Some Jersey City residents tell Mayor Fulop they may skip town over reval

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Jersey City Mayor Steven Fulop fielded numerous questions from concerned residents about the upcoming reval, some of whom feel they will be priced out from Jersey City completely.

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Ward E Councilman James Solomon explained many of the details behind the mathematical formula that will be deployed to determine the difference between a property’s assessed value (as determined by local government) and real estate market value.

He utilized a PowerPoint presentation that revealed homeowners’ tax bills may go up from $10,000 in 2017 to $20,000 in 2019.

Solomon also wanted to make sure that residents understood exactly what a reval is.

“A revaluation is when the city looks at every single property, every single lot across the city. And it assigns them an assessed value, which tries to match the market value. The city is doing that for every property across the city,” said Solomon.

He dispelled the notion that the city will be receiving a windfall in extra money.

“I’d like to clear up a misconception. What’s happening is that revenue is getting redistributed across the city based on the value of residents’ properties. So some people’s [tax bills] are going up, some are staying the same, and many are going down,” Solomon said.

He then said that the appraisal company hired by the city will use a two-part process to determine the new assessed values, called an “Improvement Process,” i.e., the condition of the property and the value of the land.

After Solomon’s presentation, Fulop bore the brunt of resident’s questions and concerns that the newly assessed values will force them to leave Jersey City.

One resident told the mayor that she left Manhattan for more affordable prices in Jersey City, but now may have to move elsewhere if the assessed value is too high.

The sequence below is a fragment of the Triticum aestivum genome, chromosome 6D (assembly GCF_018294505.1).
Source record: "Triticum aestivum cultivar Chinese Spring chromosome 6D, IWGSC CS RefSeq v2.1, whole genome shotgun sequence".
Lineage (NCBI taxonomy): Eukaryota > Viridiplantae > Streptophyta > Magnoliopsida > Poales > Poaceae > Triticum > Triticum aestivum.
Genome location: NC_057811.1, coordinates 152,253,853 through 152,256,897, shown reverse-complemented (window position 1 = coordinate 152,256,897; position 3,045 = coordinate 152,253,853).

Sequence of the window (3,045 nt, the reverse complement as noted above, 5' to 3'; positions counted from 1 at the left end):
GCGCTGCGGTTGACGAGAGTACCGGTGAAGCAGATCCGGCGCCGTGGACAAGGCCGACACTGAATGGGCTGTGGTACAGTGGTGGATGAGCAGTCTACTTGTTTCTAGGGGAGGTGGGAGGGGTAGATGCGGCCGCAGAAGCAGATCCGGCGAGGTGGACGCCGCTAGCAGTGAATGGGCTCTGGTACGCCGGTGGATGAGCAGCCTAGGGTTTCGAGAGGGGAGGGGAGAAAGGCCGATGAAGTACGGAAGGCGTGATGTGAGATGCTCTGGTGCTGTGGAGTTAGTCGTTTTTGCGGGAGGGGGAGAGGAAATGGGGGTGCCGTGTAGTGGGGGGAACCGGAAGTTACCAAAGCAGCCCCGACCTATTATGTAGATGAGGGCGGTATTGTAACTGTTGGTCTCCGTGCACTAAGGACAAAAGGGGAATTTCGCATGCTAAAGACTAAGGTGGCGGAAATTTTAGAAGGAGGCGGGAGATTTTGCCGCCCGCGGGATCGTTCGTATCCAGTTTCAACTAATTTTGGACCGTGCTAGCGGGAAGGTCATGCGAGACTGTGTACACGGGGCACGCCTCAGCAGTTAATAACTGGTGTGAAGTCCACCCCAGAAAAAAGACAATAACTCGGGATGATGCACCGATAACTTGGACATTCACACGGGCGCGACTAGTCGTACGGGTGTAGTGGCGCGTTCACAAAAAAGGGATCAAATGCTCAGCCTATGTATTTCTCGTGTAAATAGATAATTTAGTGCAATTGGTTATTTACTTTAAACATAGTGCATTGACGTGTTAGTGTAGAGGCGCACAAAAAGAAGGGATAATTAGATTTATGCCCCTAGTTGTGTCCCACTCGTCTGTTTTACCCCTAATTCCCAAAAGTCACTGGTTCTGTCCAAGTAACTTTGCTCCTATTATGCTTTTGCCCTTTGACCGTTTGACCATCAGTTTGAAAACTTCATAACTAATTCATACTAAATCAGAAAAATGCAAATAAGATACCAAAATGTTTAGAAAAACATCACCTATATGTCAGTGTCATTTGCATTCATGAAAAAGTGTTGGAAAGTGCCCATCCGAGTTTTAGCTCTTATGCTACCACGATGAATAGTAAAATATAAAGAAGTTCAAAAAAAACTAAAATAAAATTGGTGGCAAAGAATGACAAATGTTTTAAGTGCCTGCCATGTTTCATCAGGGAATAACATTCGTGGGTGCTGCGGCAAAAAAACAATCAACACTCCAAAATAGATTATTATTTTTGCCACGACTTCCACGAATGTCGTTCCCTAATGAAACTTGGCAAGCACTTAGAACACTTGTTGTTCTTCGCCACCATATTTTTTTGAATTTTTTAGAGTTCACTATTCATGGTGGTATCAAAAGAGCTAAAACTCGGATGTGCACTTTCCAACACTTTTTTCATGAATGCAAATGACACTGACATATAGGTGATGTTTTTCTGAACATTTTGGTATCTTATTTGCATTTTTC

Fulop responded that he had fought the reval in his first term because he was concerned about residents being priced out.

“It’s a big concern for me who has been doing this for 12 years. I wish we could change the ┬ásystem and wish you didn’t have this sort of increase today, but state law provides very little flexibility, virtually nothing of the [new assessed values],” the mayor said.

4 COMMENTS

  1. Mayor Fulop needs to work with the state on relativity factors for long term residents. The formulas may have made sense decades (i.e., before Wall Street was high flying) the formulas need to be normalized so that the residents of the community is not driven out. It would be advisable also to create a one-time adjustment for the inequities of the property taxes that has had long term resident carrying a disproportionate share of the tax load.

    • Long term residents are the ones who weren’t carrying the tax load. It’s been all the new construction in the last 20 years who are bearing the brunt of the taxes, and they’re getting the breaks now.

  2. If the city had done revals every 10 years or so, no one would have an enormous tax bill on their hands now. Fighting the reval for 12 years is about 1/3 of the reason we’re in this position. The other 20 years that the reval didn’t happen is the rest of the cause for the big changes.

    Our politicians need to do better.

  3. I love the comment from the New Yorker, where she says I moved here because I thought I was onto a good thing and now its over I have to move. Sorry but you should have done your homework before moving none of this is a surprise it was all over news for the last 5 years. I just don’t understand how some of these people did not see this coming.

    Look at your Mayor, he wasted millions stopping the reval when house prices were much lower and has given abatements to new developments like they were going out of fashion. I really believe the worst is yet to come as already been hinted these numbers were calculated on the current budget, what happens when all those rent abated buildings are full of people sucking up town funds with no taxes to pay for them…budget goes up as do taxes. The Mayor has already hinted at that, now the assessments are done the tax rate won’t be staying the same for long.

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